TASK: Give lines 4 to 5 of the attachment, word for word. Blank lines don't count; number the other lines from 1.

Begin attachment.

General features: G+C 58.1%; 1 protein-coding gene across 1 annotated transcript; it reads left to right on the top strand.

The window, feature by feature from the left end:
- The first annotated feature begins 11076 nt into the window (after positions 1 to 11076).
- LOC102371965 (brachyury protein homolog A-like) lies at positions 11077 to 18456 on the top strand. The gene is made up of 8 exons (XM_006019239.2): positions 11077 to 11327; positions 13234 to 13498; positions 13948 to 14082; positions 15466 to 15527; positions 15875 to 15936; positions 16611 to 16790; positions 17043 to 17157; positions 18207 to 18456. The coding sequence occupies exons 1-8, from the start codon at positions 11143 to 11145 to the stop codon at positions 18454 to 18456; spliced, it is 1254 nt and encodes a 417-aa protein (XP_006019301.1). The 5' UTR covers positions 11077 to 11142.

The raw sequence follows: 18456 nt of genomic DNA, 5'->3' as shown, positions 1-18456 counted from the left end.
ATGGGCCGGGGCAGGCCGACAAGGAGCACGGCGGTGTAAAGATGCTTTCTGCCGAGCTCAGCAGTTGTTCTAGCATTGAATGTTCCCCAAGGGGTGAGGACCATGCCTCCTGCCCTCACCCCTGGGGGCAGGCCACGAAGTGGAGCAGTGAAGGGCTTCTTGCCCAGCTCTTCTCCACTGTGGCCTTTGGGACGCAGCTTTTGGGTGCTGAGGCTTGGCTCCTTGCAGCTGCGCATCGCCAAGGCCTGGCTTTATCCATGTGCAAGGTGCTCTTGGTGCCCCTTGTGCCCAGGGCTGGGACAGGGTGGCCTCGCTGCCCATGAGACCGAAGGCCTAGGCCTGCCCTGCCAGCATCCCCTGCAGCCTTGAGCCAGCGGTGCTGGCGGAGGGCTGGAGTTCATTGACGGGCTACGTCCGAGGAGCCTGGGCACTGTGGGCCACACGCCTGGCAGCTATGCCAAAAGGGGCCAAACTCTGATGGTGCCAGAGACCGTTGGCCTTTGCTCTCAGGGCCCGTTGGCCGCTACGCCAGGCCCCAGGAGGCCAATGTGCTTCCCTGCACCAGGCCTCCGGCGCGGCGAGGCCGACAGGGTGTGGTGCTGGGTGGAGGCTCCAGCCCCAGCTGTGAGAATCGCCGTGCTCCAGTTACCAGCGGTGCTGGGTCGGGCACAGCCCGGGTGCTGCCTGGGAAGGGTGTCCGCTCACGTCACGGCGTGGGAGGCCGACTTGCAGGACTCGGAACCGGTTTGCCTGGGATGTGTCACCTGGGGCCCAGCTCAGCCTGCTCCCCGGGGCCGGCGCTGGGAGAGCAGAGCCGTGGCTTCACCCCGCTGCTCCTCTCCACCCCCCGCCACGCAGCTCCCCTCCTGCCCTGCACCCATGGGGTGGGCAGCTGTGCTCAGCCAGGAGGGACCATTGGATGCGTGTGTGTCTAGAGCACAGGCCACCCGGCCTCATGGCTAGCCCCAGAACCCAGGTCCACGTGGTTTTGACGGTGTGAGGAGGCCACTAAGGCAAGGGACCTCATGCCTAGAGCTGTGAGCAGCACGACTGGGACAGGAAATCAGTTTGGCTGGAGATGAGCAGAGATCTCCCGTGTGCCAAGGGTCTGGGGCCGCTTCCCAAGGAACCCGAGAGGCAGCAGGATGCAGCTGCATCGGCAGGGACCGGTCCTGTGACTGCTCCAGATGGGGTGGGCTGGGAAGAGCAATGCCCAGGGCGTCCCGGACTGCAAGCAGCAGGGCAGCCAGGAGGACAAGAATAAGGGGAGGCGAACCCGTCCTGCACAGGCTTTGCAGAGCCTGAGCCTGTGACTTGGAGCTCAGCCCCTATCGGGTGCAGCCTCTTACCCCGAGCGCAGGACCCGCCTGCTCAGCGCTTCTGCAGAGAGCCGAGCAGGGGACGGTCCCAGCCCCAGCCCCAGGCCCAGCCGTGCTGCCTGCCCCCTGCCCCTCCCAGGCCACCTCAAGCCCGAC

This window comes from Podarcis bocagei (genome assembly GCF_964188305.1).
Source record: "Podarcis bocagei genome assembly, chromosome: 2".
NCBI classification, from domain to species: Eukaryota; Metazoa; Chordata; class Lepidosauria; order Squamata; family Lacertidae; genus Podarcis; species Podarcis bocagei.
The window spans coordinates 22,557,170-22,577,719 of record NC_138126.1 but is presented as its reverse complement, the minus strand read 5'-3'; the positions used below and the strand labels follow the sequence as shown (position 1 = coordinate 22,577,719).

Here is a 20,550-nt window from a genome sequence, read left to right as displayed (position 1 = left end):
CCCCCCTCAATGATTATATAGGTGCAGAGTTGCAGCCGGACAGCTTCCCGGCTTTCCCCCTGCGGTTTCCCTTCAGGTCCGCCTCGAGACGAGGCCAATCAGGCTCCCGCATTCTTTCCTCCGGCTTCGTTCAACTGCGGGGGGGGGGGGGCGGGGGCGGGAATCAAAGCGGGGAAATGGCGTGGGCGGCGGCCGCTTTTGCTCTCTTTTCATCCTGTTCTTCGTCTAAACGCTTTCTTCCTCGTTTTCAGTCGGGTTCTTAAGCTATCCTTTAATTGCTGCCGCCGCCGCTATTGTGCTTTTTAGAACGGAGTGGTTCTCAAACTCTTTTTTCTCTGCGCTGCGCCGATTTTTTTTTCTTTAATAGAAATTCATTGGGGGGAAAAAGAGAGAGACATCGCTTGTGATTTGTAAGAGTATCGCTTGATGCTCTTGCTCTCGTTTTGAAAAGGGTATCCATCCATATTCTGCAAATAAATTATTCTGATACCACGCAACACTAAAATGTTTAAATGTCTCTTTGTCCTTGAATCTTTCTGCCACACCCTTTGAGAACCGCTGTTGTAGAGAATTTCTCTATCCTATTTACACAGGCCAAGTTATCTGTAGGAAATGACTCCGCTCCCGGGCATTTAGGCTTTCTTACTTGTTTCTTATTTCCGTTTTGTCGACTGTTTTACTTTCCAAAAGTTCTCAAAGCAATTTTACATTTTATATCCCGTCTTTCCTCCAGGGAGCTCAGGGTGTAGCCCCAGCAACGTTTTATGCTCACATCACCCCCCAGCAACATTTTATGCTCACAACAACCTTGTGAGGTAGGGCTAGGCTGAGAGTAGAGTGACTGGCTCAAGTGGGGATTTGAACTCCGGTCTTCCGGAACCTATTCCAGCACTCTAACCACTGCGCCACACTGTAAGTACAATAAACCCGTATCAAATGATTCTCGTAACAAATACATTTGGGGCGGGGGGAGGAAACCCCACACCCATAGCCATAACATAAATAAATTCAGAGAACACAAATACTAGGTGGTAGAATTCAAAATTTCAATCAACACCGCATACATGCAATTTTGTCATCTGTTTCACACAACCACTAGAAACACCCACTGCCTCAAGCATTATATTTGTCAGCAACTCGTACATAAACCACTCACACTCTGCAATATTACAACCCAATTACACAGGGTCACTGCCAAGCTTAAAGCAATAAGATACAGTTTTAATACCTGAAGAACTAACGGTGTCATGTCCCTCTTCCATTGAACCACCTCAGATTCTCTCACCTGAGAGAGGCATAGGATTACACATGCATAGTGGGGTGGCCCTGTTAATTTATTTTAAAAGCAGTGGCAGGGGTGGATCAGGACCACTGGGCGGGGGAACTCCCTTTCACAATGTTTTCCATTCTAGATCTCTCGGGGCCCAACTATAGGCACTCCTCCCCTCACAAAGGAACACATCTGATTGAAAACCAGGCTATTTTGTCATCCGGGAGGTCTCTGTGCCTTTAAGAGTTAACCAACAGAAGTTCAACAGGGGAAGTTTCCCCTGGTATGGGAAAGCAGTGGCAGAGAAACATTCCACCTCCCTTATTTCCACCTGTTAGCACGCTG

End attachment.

- LOC102371965 (brachyury protein homolog A-like) lies at positions 11077 to 18456 on the top strand. The gene is made up of 8 exons (XM_006019239.2): positions 11077 to 11327; positions 13234 to 13498; positions 13948 to 14082; positions 15466 to 15527; positions 15875 to 15936; positions 16611 to 16790; positions 17043 to 17157; positions 18207 to 18456. The coding sequence occupies exons 1-8, from the start codon at positions 11143 to 11145 to the stop codon at positions 18454 to 18456; spliced, it is 1254 nt and encodes a 417-aa protein (XP_006019301.1). The 5' UTR covers positions 11077 to 11142.

The raw sequence follows: 18456 nt of genomic DNA, 5'->3' as shown, positions 1-18456 counted from the left end.